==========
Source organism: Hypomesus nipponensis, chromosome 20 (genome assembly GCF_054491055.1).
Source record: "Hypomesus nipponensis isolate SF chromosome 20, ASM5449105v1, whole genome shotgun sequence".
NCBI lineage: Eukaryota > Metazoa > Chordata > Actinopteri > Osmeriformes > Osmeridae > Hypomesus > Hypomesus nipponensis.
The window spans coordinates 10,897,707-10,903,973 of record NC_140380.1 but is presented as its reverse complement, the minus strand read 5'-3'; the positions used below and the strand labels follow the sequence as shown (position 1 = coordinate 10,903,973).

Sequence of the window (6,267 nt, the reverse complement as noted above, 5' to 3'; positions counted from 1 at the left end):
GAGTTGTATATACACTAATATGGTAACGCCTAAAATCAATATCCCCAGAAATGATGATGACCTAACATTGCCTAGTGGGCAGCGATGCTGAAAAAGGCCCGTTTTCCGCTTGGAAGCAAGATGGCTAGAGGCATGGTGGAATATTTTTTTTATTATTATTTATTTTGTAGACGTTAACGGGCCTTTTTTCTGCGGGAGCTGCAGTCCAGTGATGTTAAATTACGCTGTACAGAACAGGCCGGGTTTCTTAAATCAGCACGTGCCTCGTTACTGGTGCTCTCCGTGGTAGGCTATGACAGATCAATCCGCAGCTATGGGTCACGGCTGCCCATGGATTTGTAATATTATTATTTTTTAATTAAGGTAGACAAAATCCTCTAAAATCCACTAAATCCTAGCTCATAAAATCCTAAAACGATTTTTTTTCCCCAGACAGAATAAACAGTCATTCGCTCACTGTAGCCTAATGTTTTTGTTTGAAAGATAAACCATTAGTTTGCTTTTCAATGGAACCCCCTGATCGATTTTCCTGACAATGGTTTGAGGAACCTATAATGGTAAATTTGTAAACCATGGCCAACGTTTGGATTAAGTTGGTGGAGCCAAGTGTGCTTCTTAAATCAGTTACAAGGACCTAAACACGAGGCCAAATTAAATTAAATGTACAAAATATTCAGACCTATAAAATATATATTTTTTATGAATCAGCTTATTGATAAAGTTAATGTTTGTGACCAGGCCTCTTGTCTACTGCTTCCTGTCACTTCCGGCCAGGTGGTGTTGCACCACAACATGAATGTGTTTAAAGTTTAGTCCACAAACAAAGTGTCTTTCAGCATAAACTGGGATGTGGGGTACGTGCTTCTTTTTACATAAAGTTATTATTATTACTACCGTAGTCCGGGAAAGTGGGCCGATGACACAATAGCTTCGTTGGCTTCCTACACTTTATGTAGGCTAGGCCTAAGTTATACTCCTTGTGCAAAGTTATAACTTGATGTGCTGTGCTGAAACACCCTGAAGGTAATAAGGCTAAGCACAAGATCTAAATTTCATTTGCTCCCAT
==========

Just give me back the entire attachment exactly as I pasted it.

Source organism: Hypomesus nipponensis, chromosome 20 (genome assembly GCF_054491055.1).
Source record: "Hypomesus nipponensis isolate SF chromosome 20, ASM5449105v1, whole genome shotgun sequence".
NCBI lineage: Eukaryota > Metazoa > Chordata > Actinopteri > Osmeriformes > Osmeridae > Hypomesus > Hypomesus nipponensis.
The window spans coordinates 10,897,707-10,903,973 of record NC_140380.1 but is presented as its reverse complement, the minus strand read 5'-3'; the positions used below and the strand labels follow the sequence as shown (position 1 = coordinate 10,903,973).

Sequence of the window (6,267 nt, the reverse complement as noted above, 5' to 3'; positions counted from 1 at the left end):
GAGTTGTATATACACTAATATGGTAACGCCTAAAATCAATATCCCCAGAAATGATGATGACCTAACATTGCCTAGTGGGCAGCGATGCTGAAAAAGGCCCGTTTTCCGCTTGGAAGCAAGATGGCTAGAGGCATGGTGGAATATTTTTTTTATTATTATTTATTTTGTAGACGTTAACGGGCCTTTTTTCTGCGGGAGCTGCAGTCCAGTGATGTTAAATTACGCTGTACAGAACAGGCCGGGTTTCTTAAATCAGCACGTGCCTCGTTACTGGTGCTCTCCGTGGTAGGCTATGACAGATCAATCCGCAGCTATGGGTCACGGCTGCCCATGGATTTGTAATATTATTATTTTTTAATTAAGGTAGACAAAATCCTCTAAAATCCACTAAATCCTAGCTCATAAAATCCTAAAACGATTTTTTTTCCCCAGACAGAATAAACAGTCATTCGCTCACTGTAGCCTAATGTTTTTGTTTGAAAGATAAACCATTAGTTTGCTTTTCAATGGAACCCCCTGATCGATTTTCCTGACAATGGTTTGAGGAACCTATAATGGTAAATTTGTAAACCATGGCCAACGTTTGGATTAAGTTGGTGGAGCCAAGTGTGCTTCTTAAATCAGTTACAAGGACCTAAACACGAGGCCAAATTAAATTAAATGTACAAAATATTCAGACCTATAAAATATATATTTTTTATGAATCAGCTTATTGATAAAGTTAATGTTTGTGACCAGGCCTCTTGTCTACTGCTTCCTGTCACTTCCGGCCAGGTGGTGTTGCACCACAACATGAATGTGTTTAAAGTTTAGTCCACAAACAAAGTGTCTTTCAGCATAAACTGGGATGTGGGGTACGTGCTTCTTTTTACATAAAGTTATTATTATTACTACCGTAGTCCGGGAAAGTGGGCCGATGACACAATAGCTTCGTTGGCTTCCTACACTTTATGTAGGCTAGGCCTAAGTTATACTCCTTGTGCAAAGTTATAACTTGATGTGCTGTGCTGAAACACCCTGAAGGTAATAAGGCTAAGCACAAGATCTAAATTTCATTTGCTCCCAT